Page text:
Don’t go to market

Fascinating though this election campaign has been, the debates on health have been largely predictable. No politician wins votes by promising to close hospitals or take away services, so it's not surprising that all three parties have, more or less, pledged to protect the NHS, promising to save huge amounts of money without affecting front-line services, and without giving much in the way of detail.

But away from the campaign trail, the axe is already being sharpened. Strategic health authorities have been told to achieve efficiency savings worth £20bn and staff are starting to see the consequences. More than half of GPs in a recent survey said cutbacks to local services had begun. Since we the British Medical Association (BMA) launched our election manifesto in December, we have pointed out the folly of "slash-and-burn" cuts, arguing that during a time of financial difficulty, health care is even more important.

But we have also been calling for a new approach to service provision. At a recent hustings, I asked the three candidates for health secretary to explain where they stood on the role of profit-making companies in the NHS. All three continued to advocate private provision of NHS care, albeit with slight differences in emphasis.

That this consensus exists is perhaps surprising. Surveys of the public show little appetite for private provision of NHS services, and there is scant evidence that the market experiment in England has improved standards or efficiency. It is worth noting that every eight cases diverted to an independent-sector treatment centre cost the taxpayer the equivalent of almost ten cases dealt with by the NHS.

So what's our message to the next government? Naturally we'd like you to give NHS staff a greater say in determining policy and services. But we also urge you to abandon this obsession with market "reforms" that continue to divert public money away from the front-line services you have promised to protect.


Chairman of the British Medical Association council

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Labour tensions boil over at fractious MPs' meeting

Corbyn supporters and critics clash over fiscal charter U-turn and new group Momentum. 

"A total fucking shambles". That was the verdict of the usually emollient Ben Bradshaw as he left tonight's Parliamentary Labour Party meeting. His words were echoed by MPs from all wings of the party. "I've never seen anything like it," one shadow minister told me. In commitee room 14 of the House of Commons, tensions within the party - over the U-turn on George Osborne's fiscal charter and new Corbynite group Momentum - erupted.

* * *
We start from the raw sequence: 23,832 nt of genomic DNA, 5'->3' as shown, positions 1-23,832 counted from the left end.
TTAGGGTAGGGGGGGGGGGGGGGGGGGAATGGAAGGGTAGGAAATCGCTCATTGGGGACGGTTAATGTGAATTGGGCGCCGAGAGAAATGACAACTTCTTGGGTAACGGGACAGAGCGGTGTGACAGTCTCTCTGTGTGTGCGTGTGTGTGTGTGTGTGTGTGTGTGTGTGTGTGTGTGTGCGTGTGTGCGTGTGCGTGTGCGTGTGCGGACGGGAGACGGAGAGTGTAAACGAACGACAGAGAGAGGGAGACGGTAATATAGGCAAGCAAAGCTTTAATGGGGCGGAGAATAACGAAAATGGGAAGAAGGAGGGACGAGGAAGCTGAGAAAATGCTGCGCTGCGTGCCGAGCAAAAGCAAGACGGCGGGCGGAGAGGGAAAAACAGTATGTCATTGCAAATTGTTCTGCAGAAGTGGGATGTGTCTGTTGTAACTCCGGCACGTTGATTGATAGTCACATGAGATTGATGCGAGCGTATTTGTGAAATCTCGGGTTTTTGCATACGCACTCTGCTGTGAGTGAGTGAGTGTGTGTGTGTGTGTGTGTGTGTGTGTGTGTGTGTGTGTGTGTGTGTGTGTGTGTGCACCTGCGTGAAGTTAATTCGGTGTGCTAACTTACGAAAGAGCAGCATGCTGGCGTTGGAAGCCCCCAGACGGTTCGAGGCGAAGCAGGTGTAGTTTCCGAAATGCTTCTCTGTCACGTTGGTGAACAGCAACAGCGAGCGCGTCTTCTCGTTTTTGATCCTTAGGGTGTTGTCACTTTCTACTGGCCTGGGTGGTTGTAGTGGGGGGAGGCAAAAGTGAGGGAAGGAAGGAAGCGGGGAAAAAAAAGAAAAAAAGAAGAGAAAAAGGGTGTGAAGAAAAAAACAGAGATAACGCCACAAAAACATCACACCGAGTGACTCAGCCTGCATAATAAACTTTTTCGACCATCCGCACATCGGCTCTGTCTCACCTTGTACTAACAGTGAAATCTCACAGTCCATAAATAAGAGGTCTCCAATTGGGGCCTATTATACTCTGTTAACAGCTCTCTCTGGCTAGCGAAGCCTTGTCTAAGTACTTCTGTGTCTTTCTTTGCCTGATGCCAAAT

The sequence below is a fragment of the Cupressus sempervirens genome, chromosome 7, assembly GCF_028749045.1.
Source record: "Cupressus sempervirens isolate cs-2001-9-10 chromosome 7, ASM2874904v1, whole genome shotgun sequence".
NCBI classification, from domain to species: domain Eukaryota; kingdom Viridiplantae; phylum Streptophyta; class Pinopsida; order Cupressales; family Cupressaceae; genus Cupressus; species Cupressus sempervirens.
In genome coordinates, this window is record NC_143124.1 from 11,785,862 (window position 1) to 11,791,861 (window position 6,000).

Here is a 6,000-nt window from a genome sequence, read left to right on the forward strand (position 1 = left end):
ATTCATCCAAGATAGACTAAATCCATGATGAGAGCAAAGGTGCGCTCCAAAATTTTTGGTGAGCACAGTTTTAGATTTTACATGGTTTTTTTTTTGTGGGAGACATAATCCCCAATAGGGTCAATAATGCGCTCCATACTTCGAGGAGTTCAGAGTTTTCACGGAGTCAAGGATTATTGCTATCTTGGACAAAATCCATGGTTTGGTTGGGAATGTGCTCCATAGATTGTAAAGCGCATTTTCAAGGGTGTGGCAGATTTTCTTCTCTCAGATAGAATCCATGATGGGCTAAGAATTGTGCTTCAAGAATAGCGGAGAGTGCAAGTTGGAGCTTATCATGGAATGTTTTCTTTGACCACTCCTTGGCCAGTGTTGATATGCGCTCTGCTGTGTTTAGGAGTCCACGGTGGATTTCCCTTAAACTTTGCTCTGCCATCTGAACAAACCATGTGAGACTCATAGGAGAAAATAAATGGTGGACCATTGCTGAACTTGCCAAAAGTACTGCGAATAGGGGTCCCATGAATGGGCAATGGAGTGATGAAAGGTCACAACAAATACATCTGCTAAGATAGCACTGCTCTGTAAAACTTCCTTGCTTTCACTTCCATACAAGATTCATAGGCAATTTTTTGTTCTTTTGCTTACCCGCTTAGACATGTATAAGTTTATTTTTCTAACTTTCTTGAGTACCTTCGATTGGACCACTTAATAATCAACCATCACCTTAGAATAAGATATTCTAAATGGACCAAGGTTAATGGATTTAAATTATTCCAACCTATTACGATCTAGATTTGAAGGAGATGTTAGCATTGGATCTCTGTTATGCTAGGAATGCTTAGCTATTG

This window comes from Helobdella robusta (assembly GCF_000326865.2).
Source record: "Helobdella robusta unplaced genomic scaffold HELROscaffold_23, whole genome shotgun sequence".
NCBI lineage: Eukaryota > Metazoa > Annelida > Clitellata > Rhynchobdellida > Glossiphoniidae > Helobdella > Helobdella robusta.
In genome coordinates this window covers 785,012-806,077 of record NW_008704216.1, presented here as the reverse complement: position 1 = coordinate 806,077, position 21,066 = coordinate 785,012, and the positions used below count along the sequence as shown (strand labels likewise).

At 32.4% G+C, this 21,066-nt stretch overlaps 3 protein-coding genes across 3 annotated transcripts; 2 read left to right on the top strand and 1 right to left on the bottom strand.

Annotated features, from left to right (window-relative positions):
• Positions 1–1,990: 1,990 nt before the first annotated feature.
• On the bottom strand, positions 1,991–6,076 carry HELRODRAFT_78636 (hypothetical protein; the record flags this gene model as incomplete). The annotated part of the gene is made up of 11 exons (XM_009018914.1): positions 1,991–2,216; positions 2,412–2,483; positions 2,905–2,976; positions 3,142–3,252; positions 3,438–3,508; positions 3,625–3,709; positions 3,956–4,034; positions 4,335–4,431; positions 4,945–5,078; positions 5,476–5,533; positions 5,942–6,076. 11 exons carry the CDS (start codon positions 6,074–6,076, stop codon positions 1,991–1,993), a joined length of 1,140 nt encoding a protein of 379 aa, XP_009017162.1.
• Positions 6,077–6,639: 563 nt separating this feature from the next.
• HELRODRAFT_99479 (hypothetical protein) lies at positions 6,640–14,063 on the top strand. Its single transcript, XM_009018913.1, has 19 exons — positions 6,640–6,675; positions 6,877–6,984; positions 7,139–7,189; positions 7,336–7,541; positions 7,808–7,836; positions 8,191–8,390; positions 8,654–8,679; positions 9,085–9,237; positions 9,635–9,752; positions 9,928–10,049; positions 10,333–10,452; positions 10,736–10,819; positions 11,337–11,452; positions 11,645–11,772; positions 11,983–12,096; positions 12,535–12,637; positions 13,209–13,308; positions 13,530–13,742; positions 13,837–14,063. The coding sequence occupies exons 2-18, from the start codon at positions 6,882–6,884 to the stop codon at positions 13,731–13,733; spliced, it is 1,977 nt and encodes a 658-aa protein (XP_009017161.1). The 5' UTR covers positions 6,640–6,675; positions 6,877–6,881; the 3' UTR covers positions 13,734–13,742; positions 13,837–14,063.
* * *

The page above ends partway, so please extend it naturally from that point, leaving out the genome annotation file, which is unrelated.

After a short speech by Jeremy Corbyn, shadow chancellor John McDonnell sought to explain his decision to oppose Osborne's fiscal charter (having supported it just two weeks ago). He cited the change in global economic conditions and the refusal to allow Labour to table an amendment. McDonnell also vowed to assist colleagues in Scotland in challenging the SNP anti-austerity claims. But MPs were left unimpressed. "I don't think I've ever heard a weaker round of applause at the PLP than the one John McDonnell just got," one told me. MPs believe that McDonnell's U-turn was due to his failure to realise that the fiscal charter mandated an absolute budget surplus (leaving no room to borrow to invest), rather than merely a current budget surplus. "A huge joke" was how a furious John Mann described it. He and others were outraged by the lack of consultation over the move. "At 1:45pm he [McDonnell] said he was considering our position and would consult with the PLP and the shadow cabinet," one MP told me. "Then he announces it before 6pm PLP and tomorow's shadow cabinet." 

When former shadow cabinet minister Mary Creagh asked Corbyn about the new group Momentum, which some fear could be used as a vehicle to deselect critical MPs (receiving what was described as a weak response), Richard Burgon, one of the body's directors, offered a lengthy defence and was, one MP said, "just humiliated". He added: "It looked at one point like they weren't even going to let him finish. As the fractious exchanges were overheard by journalists outside, Emily Thornberry appealed to colleagues to stop texting hacks and keep their voices down (within earshot of all). 

After a calmer conference than most expected, tonight's meeting was evidence of how great the tensions within Labour remain. Veteran MPs described it as the worst PLP gathering for 30 years. The fear for all MPs is that they have the potential to get even worse. 

George Eaton is political editor of the New Statesman.